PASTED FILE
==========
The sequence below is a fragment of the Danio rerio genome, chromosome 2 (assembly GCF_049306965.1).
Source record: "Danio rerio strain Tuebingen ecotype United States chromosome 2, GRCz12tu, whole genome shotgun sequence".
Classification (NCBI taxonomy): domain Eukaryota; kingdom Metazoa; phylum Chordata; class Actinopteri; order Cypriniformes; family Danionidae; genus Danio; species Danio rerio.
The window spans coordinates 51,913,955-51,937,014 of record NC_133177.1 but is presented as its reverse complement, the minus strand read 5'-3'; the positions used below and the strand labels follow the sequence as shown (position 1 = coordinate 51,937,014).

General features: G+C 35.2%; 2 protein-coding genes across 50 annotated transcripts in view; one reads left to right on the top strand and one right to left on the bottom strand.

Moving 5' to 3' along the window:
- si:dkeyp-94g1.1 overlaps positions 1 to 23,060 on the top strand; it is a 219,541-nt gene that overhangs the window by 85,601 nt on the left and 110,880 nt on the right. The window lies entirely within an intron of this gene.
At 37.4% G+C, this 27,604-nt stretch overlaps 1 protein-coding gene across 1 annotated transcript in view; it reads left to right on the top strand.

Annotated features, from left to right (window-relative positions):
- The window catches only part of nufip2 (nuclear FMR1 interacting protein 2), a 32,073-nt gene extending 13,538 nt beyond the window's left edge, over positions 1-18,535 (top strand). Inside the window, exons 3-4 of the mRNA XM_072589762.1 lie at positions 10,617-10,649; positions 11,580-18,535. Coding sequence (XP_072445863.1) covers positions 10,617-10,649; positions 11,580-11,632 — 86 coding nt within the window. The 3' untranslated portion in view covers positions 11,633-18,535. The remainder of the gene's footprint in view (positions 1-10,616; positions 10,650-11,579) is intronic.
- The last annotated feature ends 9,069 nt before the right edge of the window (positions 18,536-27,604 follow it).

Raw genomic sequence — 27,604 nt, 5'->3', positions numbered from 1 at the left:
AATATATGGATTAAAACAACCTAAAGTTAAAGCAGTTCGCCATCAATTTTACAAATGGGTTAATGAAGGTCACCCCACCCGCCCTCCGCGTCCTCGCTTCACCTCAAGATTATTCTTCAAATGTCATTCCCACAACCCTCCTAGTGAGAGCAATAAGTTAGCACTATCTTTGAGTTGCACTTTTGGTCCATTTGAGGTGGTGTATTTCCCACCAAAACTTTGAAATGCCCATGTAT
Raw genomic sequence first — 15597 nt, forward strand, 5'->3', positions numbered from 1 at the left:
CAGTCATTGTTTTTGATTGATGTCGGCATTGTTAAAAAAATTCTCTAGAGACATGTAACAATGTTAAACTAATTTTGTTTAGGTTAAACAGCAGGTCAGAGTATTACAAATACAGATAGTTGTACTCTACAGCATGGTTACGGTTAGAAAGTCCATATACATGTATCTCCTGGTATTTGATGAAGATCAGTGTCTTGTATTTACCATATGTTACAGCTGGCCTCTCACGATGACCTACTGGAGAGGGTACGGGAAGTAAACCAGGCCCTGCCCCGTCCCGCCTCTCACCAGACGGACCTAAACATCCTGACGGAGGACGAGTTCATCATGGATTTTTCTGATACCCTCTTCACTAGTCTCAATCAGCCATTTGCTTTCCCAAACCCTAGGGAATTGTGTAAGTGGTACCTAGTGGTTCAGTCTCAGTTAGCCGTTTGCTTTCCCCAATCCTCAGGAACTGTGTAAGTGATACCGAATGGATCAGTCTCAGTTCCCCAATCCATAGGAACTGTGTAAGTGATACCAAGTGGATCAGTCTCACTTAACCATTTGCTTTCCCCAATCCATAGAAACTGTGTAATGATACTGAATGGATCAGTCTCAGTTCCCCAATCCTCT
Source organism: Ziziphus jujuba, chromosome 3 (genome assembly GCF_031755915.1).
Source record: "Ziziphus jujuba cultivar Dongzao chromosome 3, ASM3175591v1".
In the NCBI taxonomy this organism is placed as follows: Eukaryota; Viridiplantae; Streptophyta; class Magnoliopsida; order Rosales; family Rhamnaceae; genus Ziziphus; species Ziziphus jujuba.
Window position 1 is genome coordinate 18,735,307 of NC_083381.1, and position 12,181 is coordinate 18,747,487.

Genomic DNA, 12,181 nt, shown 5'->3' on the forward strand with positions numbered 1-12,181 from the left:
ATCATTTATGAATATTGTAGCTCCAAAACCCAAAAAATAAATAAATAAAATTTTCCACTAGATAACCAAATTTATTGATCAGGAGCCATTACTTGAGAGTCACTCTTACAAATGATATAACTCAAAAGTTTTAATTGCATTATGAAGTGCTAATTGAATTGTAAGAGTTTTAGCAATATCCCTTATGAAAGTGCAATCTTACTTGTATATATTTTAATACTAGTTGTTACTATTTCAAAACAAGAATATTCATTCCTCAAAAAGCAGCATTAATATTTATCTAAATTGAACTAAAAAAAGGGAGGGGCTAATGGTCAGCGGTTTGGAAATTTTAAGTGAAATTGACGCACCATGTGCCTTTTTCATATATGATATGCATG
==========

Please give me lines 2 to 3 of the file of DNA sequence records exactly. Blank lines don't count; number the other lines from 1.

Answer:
Source record: "Danio rerio strain Tuebingen ecotype United States chromosome 2, GRCz12tu, whole genome shotgun sequence".
Classification (NCBI taxonomy): domain Eukaryota; kingdom Metazoa; phylum Chordata; class Actinopteri; order Cypriniformes; family Danionidae; genus Danio; species Danio rerio.